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Newcleo to raise £900m to build fleet of small nuclear reactors in UK
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A British-based nuclear company backed by Italy’s Agnelli family plans to raise nearly £900 million to advance a plan to build a fleet of small nuclear reactors in Britain.
Newcleo, based in London, has an ambitious scheme to build one plant a year in the UK up to 2050 and eventually generate 4 gigawatts of electricity, more than will be produced by the large new nuclear plant being built at Hinkley Point in Somerset by EDF.
Its reactor will use fuel made in part from plutonium. Britain has one of the world’s largest stores of plutonium, a waste product from traditional nuclear plants.
Newcleo could be a contender in the competition announced last week by Jeremy Hunt, the chancellor, for designs for small modular reactors (SMRs) to be built in the UK. Details of the contest are expected at the end of the month, but industry sources said it was expected the Treasury would co-fund development of a prototype, and perhaps also eventually commit to buying power from the first commercial plants at an agreed price.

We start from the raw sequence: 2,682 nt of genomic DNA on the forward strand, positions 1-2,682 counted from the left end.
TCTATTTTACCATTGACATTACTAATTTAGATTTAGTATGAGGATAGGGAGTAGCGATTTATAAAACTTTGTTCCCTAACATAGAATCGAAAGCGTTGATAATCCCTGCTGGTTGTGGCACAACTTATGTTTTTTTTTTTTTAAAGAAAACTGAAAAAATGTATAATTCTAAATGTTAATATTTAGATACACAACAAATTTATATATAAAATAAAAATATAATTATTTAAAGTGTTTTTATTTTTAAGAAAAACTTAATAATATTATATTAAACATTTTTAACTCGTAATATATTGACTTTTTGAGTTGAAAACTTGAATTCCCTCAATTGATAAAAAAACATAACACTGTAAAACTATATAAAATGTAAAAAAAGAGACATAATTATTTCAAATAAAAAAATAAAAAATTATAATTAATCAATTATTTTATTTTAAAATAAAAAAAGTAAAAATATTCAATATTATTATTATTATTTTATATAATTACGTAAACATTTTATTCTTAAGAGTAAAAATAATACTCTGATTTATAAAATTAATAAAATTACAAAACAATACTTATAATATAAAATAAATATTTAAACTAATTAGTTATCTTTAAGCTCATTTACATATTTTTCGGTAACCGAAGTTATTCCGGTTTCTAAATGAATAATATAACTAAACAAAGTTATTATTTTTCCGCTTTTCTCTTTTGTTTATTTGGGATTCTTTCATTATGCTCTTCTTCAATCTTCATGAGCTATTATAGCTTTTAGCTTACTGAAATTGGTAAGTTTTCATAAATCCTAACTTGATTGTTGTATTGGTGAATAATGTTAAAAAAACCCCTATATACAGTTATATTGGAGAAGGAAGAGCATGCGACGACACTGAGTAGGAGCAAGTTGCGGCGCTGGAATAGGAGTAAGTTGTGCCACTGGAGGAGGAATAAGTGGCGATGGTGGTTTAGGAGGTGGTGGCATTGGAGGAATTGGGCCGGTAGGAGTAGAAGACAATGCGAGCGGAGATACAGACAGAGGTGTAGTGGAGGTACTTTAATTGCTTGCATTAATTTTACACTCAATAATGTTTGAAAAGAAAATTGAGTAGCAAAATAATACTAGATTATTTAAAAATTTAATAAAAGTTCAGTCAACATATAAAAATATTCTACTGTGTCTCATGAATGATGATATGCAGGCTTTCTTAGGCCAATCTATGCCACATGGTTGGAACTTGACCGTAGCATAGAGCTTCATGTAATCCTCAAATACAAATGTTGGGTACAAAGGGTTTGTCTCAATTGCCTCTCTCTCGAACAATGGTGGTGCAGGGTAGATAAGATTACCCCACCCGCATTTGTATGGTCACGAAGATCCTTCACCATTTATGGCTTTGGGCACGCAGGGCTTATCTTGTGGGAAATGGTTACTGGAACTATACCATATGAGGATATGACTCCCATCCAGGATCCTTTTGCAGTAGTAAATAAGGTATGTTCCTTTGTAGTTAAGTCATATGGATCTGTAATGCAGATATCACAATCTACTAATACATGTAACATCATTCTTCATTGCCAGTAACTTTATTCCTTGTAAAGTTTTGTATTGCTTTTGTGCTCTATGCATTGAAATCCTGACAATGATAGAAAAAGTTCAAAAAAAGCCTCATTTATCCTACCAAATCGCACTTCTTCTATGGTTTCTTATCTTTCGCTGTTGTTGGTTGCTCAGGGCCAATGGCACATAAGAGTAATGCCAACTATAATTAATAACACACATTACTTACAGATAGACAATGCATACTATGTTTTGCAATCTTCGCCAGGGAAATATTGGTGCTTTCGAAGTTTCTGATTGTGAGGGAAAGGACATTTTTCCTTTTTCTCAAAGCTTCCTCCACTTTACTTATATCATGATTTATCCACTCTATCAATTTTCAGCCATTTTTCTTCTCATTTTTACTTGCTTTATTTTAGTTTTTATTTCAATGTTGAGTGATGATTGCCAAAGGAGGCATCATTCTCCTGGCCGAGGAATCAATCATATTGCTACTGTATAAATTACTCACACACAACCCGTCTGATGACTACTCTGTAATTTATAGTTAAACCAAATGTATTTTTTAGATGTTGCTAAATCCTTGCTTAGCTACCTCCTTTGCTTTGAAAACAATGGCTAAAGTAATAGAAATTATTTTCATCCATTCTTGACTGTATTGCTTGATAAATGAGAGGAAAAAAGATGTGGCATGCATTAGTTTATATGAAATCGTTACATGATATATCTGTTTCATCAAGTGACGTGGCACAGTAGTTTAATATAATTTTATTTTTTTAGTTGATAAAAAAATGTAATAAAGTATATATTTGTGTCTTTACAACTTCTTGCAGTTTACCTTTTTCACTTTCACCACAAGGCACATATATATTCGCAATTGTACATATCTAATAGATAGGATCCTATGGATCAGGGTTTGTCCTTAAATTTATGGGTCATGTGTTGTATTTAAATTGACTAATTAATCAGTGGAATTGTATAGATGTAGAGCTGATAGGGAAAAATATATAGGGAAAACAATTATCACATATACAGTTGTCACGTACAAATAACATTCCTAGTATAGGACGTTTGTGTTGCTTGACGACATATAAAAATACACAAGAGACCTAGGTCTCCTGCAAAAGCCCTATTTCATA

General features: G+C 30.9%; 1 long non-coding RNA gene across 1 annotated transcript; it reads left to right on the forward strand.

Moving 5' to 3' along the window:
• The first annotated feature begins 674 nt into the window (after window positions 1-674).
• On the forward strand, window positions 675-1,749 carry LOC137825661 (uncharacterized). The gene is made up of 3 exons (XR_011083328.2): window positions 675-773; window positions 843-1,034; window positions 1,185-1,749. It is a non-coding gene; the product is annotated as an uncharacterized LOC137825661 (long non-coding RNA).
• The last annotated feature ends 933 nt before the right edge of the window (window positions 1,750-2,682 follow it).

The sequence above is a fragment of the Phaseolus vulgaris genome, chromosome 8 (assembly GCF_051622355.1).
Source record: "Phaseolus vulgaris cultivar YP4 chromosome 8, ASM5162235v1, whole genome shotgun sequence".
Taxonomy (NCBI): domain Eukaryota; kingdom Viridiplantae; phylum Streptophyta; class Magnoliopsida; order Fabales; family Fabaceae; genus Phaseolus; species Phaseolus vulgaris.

Stefano Buono, Newcleo’s chief executive, said the company was happy with the competition and was waiting to see the details. He said, however, that Newcleo would press ahead regardless of the outcome. “For us the ideal situation is that a government gives us a contract to produce power at a certain price, then leaves us to do the rest,” he said.
Newcleo has already raised about £350 million from investors including Exor, the investment vehicle of the Agnelli family, the business dynasty with its roots in the Fiat motor company. It plans to build prototype plants in France and Italy, and is close to a final submission to Britain’s Office for Nuclear Regulation to have its reactor design approved, a process expected to take about four years. Newcleo’s design is unusual in that it uses lead as the coolant for the reactor, and a mixed-oxide fuel partly made from plutonium.
“The point of building these two prototypes is to help with the approval process in the UK. We will be able to produce evidence that we have a proven and reliable technology,” Buono said.